Surrealism and Subversion

In the process of developing the script for 33 minutes, the group were strongly influenced by French surrealist writers such as Breton and Eluard, and dadaists such as Tristen Tzara. These writers, who were strongly influenced by fruedianist theory and the world of dreams, created performances and literature which were bizzarre and “extraordinarily difficult to read” (Columbia Electronic Encyclopedia) due to the way that they were “interested in the  associations and implications of words, rather than their literal meanings” (Columbia Electronic Encyclopedia) this definition of what surrealist writers were interested in, explains exactly what 33 Minutes was looking at portraying, the meaning and connotations of individual words and phrases and not the literal meaning. By taking fragmented text and subverting its meaning by exploring how it is said or even sung, will hopefully have this effect. Another influence on the use of language within the piece is Beckett. By borrowing fragments of the script and playing with the way language is presented and broken down, the piece could be compared to Beckett’s work, as “Beckett may have recognised the possibilities of a delirious use of language, which by playing with conventions of sense and meaning, could subvert and challenge established literary techniques” (Keatinge, (2008), p.88) The subversion of language is an important factor within our process, looking at how to portray an emotional sentence, for example, with no emotion in the voice, or an opposite emotion to what an audience would be expecting is a crucial part of the piece.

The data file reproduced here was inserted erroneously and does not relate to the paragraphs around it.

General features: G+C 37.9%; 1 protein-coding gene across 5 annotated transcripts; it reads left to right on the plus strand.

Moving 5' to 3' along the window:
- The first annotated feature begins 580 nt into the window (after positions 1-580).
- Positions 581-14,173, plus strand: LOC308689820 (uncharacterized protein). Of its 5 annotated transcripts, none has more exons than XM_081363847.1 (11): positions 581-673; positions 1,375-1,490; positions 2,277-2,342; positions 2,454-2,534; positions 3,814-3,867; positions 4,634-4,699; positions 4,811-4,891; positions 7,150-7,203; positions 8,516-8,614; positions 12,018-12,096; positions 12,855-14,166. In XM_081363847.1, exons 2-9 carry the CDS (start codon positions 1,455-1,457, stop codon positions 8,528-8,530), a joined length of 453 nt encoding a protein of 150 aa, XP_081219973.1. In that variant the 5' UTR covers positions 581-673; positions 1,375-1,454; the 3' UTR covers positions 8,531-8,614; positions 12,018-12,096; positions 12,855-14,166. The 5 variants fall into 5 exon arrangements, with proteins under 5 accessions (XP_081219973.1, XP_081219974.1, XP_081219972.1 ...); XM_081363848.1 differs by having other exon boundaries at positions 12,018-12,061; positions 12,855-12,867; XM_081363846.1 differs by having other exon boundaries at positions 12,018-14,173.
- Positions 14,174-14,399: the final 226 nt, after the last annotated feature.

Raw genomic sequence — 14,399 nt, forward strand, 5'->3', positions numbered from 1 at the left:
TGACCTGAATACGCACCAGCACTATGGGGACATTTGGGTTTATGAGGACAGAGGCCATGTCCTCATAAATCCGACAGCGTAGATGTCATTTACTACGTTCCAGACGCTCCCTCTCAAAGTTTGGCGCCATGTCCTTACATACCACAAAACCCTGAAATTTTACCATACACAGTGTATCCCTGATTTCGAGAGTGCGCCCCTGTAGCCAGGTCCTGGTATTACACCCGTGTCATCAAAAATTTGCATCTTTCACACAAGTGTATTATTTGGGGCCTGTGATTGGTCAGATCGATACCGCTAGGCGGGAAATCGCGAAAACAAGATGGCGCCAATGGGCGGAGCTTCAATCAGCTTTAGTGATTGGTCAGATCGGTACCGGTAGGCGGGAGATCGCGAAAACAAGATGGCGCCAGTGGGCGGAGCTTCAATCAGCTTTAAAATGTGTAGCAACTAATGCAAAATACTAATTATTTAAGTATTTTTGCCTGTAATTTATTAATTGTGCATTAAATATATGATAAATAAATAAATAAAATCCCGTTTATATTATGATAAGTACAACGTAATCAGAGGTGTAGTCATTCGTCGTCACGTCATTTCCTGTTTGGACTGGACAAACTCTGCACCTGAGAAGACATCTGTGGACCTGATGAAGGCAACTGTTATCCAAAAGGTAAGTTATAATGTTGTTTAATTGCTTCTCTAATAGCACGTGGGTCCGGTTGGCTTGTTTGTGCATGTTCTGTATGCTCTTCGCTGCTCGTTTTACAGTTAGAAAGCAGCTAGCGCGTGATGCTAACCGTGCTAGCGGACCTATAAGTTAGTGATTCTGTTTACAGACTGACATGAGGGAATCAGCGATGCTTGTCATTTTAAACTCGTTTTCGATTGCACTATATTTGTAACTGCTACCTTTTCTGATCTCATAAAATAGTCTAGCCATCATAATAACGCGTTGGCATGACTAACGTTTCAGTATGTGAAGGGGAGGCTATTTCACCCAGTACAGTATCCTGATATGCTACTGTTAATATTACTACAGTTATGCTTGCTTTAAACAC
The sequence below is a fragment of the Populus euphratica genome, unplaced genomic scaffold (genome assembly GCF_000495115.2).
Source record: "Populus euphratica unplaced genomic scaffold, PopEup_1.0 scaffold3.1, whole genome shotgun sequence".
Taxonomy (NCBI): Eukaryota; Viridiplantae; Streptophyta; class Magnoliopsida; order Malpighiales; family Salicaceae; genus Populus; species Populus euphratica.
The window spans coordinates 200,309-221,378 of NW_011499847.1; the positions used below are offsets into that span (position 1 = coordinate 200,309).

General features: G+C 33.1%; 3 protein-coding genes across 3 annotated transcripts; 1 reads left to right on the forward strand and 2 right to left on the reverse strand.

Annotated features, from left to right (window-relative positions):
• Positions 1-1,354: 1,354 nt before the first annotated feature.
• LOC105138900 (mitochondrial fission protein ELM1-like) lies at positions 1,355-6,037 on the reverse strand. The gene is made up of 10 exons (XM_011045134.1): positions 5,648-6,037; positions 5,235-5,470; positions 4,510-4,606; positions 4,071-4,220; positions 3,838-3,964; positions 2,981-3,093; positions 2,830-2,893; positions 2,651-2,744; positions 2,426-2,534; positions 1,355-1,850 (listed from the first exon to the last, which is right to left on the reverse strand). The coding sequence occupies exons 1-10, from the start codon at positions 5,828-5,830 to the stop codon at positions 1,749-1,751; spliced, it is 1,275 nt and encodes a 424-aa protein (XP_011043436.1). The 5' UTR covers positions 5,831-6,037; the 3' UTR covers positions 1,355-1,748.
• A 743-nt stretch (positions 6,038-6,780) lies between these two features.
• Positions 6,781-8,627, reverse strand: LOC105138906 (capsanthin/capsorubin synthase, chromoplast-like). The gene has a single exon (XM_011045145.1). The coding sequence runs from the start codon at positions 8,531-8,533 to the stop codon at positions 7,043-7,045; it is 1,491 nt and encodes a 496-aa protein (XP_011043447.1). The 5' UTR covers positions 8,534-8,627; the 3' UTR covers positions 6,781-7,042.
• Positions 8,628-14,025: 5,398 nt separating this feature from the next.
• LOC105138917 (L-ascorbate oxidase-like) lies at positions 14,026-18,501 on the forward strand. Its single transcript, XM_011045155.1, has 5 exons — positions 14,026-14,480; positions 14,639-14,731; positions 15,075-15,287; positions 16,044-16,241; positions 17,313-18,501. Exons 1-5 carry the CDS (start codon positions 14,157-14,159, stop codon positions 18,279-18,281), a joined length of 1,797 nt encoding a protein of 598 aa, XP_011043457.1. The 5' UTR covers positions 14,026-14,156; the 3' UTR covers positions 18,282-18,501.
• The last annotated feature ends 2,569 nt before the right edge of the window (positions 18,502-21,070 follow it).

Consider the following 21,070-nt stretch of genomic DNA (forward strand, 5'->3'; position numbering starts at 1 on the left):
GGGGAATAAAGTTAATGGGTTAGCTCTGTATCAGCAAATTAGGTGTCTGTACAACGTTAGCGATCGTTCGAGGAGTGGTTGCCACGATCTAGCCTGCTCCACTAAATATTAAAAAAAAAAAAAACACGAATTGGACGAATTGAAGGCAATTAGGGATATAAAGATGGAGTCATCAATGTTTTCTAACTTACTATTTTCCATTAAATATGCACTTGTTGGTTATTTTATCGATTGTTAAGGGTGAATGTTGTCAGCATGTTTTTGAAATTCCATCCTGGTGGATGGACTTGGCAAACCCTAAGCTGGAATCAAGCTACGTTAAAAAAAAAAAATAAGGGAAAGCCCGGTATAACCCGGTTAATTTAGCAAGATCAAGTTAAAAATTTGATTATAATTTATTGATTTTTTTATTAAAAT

Another style of writing which has influenced our scripting process is ‘verbatim’, “Albert Einstein once observed that ‘The secret to creativity is knowing how to hide your sources.’…Verbatim does the opposite.” (Hammond, (2008), p.1)  the group took the phone conversation that Amanda Berry had with the police when she escaped confinement and created a transcript which would be used in the final script as an ending to the piece. The word for word presentation of the phone call caused some issues however. As we had already decided to create a subverted version of this verbatim script, we needed to decide how to subvert it. We eventually decided to give the conversation a different situation, we decided on presenting it as a game show, in which the meaning of each line was completely changed by tone of voice and the semiotics of language, that are learnt through the medium of intonation and sound, when one experiences such things as game shows.

Phone Call Gameshow Transcript

 

Works Cited

Hammond, W (2008) Verbatim, Verbatim: Contemporary Documentary Theatre, London: Oberon Books

“Verbatim.” Columbia Electronic Encyclopedia, 6th ed. 2013.

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